The Rumpus Mini-Interview Project #83: Lauren Grodstein

More from this author → There’s just one problem—Karen is dying. I read The Nix, which was fun and nutty; and A Separation, which was pretty absorbing. Rumpus: Who inspires you? What sorts of things are different about the two POVs? Adorable baby giggles. I’ve actually been reading a lot since the presidential election—some nonfiction, to help explain the current insanity that is our American cultural landscape, but also a lot of fiction, to escape. After that—I have no idea. So then I started thinking about what else might be complicating this woman’s life, and I imagined a reappearing ex, and a disappearing job, and the book sort of took off from there. I’m so excited for it to find its readership in the world. Right now my feeling is that writers and artists have the same obligation as anyone else: to use their time, money, and talent to stand up for the America we know. I am so excited. Grodstein: I always liked writing from a male POV because it allowed me to separate myself entirely from the character. It’s a sarcastic take on politics by some chastened Obama bros (they used to call people scared of a Trump presidency “bedwetters”—but who’s soaking now, friends?). Written as a sort of extended letter to her son, Our Short History is   Karen’s exploration of how to best spend her remaining time with her son, where Dave fits into Jake’s (and her) life, and the ever-shifting notions of love and family. This one, obviously, is not. As for Neulander, it’s a German-Hungarian name, which aligns with Karen’s heritage. ***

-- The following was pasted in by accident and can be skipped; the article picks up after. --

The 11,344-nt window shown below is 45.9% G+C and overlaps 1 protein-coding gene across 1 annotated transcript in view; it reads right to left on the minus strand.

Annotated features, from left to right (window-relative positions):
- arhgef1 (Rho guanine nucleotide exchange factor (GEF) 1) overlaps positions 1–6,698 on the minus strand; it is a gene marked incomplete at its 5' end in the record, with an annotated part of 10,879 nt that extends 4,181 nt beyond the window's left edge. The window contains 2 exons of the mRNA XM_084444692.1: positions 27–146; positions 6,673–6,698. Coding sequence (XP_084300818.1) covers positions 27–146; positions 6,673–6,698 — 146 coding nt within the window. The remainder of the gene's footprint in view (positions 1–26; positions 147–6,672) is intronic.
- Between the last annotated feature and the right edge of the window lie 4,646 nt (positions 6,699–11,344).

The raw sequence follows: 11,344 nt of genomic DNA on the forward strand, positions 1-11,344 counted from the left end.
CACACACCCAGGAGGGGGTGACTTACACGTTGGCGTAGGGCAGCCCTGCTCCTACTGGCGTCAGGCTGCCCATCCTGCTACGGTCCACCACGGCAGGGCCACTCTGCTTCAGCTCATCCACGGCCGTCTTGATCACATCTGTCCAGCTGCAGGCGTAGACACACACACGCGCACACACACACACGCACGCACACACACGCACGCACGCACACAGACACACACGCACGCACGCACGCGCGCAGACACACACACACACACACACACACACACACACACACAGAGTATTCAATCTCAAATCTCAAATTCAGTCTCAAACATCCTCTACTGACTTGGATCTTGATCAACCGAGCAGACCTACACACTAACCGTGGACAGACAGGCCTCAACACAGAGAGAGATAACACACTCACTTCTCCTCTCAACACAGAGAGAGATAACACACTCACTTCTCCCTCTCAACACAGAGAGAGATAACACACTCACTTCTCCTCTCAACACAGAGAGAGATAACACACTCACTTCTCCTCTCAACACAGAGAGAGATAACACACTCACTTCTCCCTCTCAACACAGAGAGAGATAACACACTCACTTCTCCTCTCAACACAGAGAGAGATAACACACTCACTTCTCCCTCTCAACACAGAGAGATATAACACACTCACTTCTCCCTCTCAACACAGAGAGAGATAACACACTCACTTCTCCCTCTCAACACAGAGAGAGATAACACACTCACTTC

The Rumpus: How did you come up with the idea/storyline for this book? Leaving New York City to move to farm in rural Idaho. Rumpus: You’ve written several books from the male POV. It’s amusing and sometimes even reassuring, despite itself. There is something very immediate about the book; perhaps it is knowing that Karen has ovarian cancer, but Grodstein’s prose cuts to the quick and vividly sets up a story filled with colorful, thoughtful characters, a good, consistent pace, and a hook that pulls you in, before you even realize what’s happened. Although Jacob is not the same kid as my son, they do share certain similarities (a fondness for Nintendo, a keen interest in scoop-your-own-candy establishments). Rumpus: What’s up next on the horizon? Lauren Grodstein: Out of nowhere, in my late thirties, it suddenly seemed like cancer was all around me. Grodstein: We’re adopting a baby! &laquo Previous post like this

The Rumpus Mini-Interview Project #83: Lauren Grodstein

By Jaime Herndon
May 11th, 2017